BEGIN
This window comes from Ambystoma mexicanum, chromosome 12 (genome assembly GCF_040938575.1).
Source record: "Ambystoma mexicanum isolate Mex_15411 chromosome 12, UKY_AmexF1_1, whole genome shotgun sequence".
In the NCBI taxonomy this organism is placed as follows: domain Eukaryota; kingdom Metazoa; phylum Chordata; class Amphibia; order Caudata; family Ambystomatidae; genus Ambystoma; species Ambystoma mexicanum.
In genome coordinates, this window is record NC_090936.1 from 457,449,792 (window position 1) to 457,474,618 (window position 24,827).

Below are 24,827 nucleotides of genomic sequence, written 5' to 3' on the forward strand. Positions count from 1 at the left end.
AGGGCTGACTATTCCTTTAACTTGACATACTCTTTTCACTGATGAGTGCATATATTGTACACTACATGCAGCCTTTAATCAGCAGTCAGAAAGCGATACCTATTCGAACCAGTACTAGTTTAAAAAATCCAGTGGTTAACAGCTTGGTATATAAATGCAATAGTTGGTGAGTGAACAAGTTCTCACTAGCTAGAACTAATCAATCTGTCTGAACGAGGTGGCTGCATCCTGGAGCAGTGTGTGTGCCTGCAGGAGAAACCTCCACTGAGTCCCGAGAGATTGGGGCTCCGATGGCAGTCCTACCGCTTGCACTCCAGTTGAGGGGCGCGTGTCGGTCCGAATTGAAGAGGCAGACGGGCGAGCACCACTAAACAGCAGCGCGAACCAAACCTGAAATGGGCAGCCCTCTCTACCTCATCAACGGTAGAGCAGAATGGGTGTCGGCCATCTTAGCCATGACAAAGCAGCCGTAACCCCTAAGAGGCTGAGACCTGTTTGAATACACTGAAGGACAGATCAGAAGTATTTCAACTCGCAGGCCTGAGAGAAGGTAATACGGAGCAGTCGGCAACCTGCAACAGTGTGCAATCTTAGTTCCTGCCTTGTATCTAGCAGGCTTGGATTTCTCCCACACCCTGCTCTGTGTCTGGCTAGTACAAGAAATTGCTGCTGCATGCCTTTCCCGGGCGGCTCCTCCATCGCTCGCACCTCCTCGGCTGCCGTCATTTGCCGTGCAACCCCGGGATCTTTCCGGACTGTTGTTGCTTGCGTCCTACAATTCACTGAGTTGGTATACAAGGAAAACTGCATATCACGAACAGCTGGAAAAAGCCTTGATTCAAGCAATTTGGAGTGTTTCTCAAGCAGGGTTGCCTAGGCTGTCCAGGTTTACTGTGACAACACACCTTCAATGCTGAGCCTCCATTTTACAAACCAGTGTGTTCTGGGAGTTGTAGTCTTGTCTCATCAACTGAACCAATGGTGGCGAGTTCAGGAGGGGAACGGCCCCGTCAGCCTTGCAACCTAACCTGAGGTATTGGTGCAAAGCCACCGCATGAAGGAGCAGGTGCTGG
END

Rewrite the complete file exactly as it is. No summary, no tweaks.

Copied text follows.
This window comes from Ambystoma mexicanum, chromosome 12 (genome assembly GCF_040938575.1).
Source record: "Ambystoma mexicanum isolate Mex_15411 chromosome 12, UKY_AmexF1_1, whole genome shotgun sequence".
In the NCBI taxonomy this organism is placed as follows: domain Eukaryota; kingdom Metazoa; phylum Chordata; class Amphibia; order Caudata; family Ambystomatidae; genus Ambystoma; species Ambystoma mexicanum.
In genome coordinates, this window is record NC_090936.1 from 457,449,792 (window position 1) to 457,474,618 (window position 24,827).

Below are 24,827 nucleotides of genomic sequence, written 5' to 3' on the forward strand. Positions count from 1 at the left end.
AGGGCTGACTATTCCTTTAACTTGACATACTCTTTTCACTGATGAGTGCATATATTGTACACTACATGCAGCCTTTAATCAGCAGTCAGAAAGCGATACCTATTCGAACCAGTACTAGTTTAAAAAATCCAGTGGTTAACAGCTTGGTATATAAATGCAATAGTTGGTGAGTGAACAAGTTCTCACTAGCTAGAACTAATCAATCTGTCTGAACGAGGTGGCTGCATCCTGGAGCAGTGTGTGTGCCTGCAGGAGAAACCTCCACTGAGTCCCGAGAGATTGGGGCTCCGATGGCAGTCCTACCGCTTGCACTCCAGTTGAGGGGCGCGTGTCGGTCCGAATTGAAGAGGCAGACGGGCGAGCACCACTAAACAGCAGCGCGAACCAAACCTGAAATGGGCAGCCCTCTCTACCTCATCAACGGTAGAGCAGAATGGGTGTCGGCCATCTTAGCCATGACAAAGCAGCCGTAACCCCTAAGAGGCTGAGACCTGTTTGAATACACTGAAGGACAGATCAGAAGTATTTCAACTCGCAGGCCTGAGAGAAGGTAATACGGAGCAGTCGGCAACCTGCAACAGTGTGCAATCTTAGTTCCTGCCTTGTATCTAGCAGGCTTGGATTTCTCCCACACCCTGCTCTGTGTCTGGCTAGTACAAGAAATTGCTGCTGCATGCCTTTCCCGGGCGGCTCCTCCATCGCTCGCACCTCCTCGGCTGCCGTCATTTGCCGTGCAACCCCGGGATCTTTCCGGACTGTTGTTGCTTGCGTCCTACAATTCACTGAGTTGGTATACAAGGAAAACTGCATATCACGAACAGCTGGAAAAAGCCTTGATTCAAGCAATTTGGAGTGTTTCTCAAGCAGGGTTGCCTAGGCTGTCCAGGTTTACTGTGACAACACACCTTCAATGCTGAGCCTCCATTTTACAAACCAGTGTGTTCTGGGAGTTGTAGTCTTGTCTCATCAACTGAACCAATGGTGGCGAGTTCAGGAGGGGAACGGCCCCGTCAGCCTTGCAACCTAACCTGAGGTATTGGTGCAAAGCCACCGCATGAAGGAGCAGGTGCTGG